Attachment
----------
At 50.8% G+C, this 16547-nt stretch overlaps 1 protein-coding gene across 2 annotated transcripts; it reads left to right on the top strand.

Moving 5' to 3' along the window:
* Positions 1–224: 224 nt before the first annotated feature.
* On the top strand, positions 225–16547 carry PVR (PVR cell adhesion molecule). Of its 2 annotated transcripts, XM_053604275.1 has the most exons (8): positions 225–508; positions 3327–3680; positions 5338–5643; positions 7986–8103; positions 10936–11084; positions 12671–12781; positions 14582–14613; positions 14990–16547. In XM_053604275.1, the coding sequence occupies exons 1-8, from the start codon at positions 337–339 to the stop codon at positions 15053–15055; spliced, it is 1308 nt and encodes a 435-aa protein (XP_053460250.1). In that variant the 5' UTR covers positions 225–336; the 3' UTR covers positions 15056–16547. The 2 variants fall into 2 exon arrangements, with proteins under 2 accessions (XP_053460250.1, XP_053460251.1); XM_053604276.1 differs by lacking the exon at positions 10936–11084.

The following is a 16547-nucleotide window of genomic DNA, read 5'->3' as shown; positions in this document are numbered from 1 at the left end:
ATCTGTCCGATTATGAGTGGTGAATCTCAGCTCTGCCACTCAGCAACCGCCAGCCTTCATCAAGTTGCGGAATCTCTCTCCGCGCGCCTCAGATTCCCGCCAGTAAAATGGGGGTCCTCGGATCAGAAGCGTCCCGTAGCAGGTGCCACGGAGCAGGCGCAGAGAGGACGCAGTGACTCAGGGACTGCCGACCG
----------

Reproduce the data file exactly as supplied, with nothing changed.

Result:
At 50.8% G+C, this 16547-nt stretch overlaps 1 protein-coding gene across 2 annotated transcripts; it reads left to right on the top strand.

Moving 5' to 3' along the window:
* Positions 1–224: 224 nt before the first annotated feature.
* On the top strand, positions 225–16547 carry PVR (PVR cell adhesion molecule). Of its 2 annotated transcripts, XM_053604275.1 has the most exons (8): positions 225–508; positions 3327–3680; positions 5338–5643; positions 7986–8103; positions 10936–11084; positions 12671–12781; positions 14582–14613; positions 14990–16547. In XM_053604275.1, the coding sequence occupies exons 1-8, from the start codon at positions 337–339 to the stop codon at positions 15053–15055; spliced, it is 1308 nt and encodes a 435-aa protein (XP_053460250.1). In that variant the 5' UTR covers positions 225–336; the 3' UTR covers positions 15056–16547. The 2 variants fall into 2 exon arrangements, with proteins under 2 accessions (XP_053460250.1, XP_053460251.1); XM_053604276.1 differs by lacking the exon at positions 10936–11084.

The following is a 16547-nucleotide window of genomic DNA, read 5'->3' as shown; positions in this document are numbered from 1 at the left end:
ATCTGTCCGATTATGAGTGGTGAATCTCAGCTCTGCCACTCAGCAACCGCCAGCCTTCATCAAGTTGCGGAATCTCTCTCCGCGCGCCTCAGATTCCCGCCAGTAAAATGGGGGTCCTCGGATCAGAAGCGTCCCGTAGCAGGTGCCACGGAGCAGGCGCAGAGAGGACGCAGTGACTCAGGGACTGCCGACCG